Dan Whalen is a JD Candidate at Osgoode Hall Law School
Earlier this month, a Québec court upheld a 2008 US judgment ordering self-styled “online marketer” Adam Guerbuez to pay over $1-billion (CAD) to Facebook, Inc. Guerbuez, a Montreal resident, was tried in absentia in California for allegedly pilfering Facebook users’ personal information to flood the social networking site with spam. He was found to have violated the country’s ironically abbreviated CAN-SPAM Act and ordered to pay $100 (USD) in punitive damages for each of the 4-million-plus spam messages he allegedly sent. Facebook has acknowledged that it will likely never collect the fine but is satisfied with the message it sends.
The judgment is an interesting precedent in at least one regard–it is by far the largest penalty for Internet spammers in Canadian legal history. To date, parties wishing to sue Canadian spammers have been mostly limited to US courts. As Tony Clement, Minister of Industry, recently said, Canada is “the only G8 country and one of only four OECD countries without legislation dealing with spam.” That status quo is now challenged by Bill C-28, our government’s second attempt at anti-spam legislation, which was granted a second reading in Parliament two weeks ago. In fact, the court in Facebook v. Guerbuez cited the bill’s provision for large fines as evidence that the contested damages are not out of sync with those envisaged for Canadian law.
Despite this endorsement, some critics pounced on the proposed legislation when it was unveiled earlier this year. David Canton argued that the bill’s definition of spam is “extremely broad” and would ban a large class of commercial activity. Specifically, LawsOf.com reported, the bill may hurt legitimate businesses that use electronic messages for marketing. The online review also suggested that the bill does not prescribe sufficiently robust enforcement powers given the rights it seeks to protect.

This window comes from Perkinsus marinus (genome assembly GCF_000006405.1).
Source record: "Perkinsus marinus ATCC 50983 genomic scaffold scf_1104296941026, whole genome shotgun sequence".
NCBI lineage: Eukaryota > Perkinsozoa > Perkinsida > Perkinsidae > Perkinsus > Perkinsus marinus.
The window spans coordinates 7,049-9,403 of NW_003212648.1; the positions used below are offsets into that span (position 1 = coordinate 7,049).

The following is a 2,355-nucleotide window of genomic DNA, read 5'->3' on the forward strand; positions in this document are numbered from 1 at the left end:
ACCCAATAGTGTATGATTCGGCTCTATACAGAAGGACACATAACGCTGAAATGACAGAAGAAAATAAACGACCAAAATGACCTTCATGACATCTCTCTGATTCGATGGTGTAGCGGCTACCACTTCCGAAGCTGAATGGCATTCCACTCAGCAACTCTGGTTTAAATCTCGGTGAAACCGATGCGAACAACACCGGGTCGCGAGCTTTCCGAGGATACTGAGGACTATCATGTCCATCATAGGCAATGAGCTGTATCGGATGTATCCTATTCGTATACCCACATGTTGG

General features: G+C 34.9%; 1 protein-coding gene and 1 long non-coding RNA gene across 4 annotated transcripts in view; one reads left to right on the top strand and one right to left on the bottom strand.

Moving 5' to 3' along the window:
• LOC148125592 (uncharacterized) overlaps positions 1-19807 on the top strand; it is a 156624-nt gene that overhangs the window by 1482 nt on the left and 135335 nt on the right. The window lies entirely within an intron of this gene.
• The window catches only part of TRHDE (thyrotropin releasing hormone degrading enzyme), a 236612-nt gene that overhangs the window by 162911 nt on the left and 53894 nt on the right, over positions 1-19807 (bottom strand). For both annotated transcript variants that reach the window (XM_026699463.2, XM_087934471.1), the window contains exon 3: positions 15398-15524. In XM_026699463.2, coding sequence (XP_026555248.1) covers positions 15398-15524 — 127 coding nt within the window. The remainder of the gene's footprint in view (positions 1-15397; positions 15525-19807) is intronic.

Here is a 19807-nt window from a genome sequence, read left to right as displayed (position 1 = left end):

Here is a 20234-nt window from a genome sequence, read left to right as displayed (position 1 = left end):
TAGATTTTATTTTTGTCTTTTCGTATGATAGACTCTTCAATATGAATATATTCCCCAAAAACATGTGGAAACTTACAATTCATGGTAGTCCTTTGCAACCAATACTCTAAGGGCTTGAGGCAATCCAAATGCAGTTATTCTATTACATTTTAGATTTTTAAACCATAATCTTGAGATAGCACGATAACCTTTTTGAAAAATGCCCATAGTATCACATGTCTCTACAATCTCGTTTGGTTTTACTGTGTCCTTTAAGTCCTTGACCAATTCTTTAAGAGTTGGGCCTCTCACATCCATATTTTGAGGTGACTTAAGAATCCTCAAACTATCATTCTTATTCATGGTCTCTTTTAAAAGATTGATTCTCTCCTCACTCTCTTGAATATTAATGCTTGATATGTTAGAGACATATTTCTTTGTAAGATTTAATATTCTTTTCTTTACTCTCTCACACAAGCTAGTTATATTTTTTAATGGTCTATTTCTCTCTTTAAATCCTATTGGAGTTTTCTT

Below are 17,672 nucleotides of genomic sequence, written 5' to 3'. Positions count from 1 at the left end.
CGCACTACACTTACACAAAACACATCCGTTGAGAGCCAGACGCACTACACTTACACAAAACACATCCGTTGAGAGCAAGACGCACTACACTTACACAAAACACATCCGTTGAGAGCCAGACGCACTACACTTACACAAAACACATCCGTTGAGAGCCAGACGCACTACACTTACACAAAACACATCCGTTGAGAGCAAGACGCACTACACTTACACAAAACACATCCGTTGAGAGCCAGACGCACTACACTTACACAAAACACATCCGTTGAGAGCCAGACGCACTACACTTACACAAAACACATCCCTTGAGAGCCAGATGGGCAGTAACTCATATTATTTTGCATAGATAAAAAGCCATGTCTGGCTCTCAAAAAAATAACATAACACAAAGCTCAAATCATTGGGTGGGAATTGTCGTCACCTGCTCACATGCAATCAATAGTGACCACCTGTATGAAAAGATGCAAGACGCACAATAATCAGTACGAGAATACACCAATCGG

Canada’s existing privacy legislation, the Personal Information Protection and Electronic Documents Act (PIPEDA), was enacted in 2001 to protect personal information of individuals employed by federally and (some) provincially regulated organizations. In 2004, its authority was expanded to include all personal information collected, used or disclosed in the course of commercial activity in the private sector. Yet the Act has been found inadequate as shown in a statutory review published in May 2007.
Accordingly, the Canadian government introduced Bill C-29 to amend the Act earlier this year. Critics of PIPEDA welcomed the idea of change, particularly the bill’s proposed requirement of notification to affected persons when a breach of their privacy occurs and creates the risk of harm. However, not only are there no penalties for failing to do so but, as Michael Power indicates, the threshold is very low and much is left to organizations’ discretion. There is also a “gag order” provision that prohibits organizations from notifying affected persons that their information has been requested or obtained by a government institution.
Still, as David Fraser enumerates, the bill is set to add some needed clarity to the terms of PIPEDA. Some proposed changes raise new questions, however, like the bill’s consideration of “lawful authority.” Fraser explains that this crucial term remains poorly defined despite the bill’s updates. Tamair Israel of the Canadian Policy and Public Interest Clinic is worried by the stipulation exempting organizations from requesting indication of lawful authority in requests of personal information. The bill is only at its first reading in Parliament, so some of these issues may be addressed in future drafts.
Back to Facebook v. Guerbuez, it is certainly not unusual for our courts to uphold American rulings. Provisions in the Civil Code of Québec clearly allow for that possibility, with several important exceptions. Should it fall under such an exception, as Guerbuez argued, that such a ruling would have been impossible under current Canadian laws, or that, more generally, Canadian courts would not have allowed for damages with such a large punitive element? Also, is it troubling that the court referenced a bill not yet passed into law as part justification of its decision? These considerations may be more closely examined on appeal. For now, the decision highlights the blurring of legal and national boundaries in our increasingly digital world.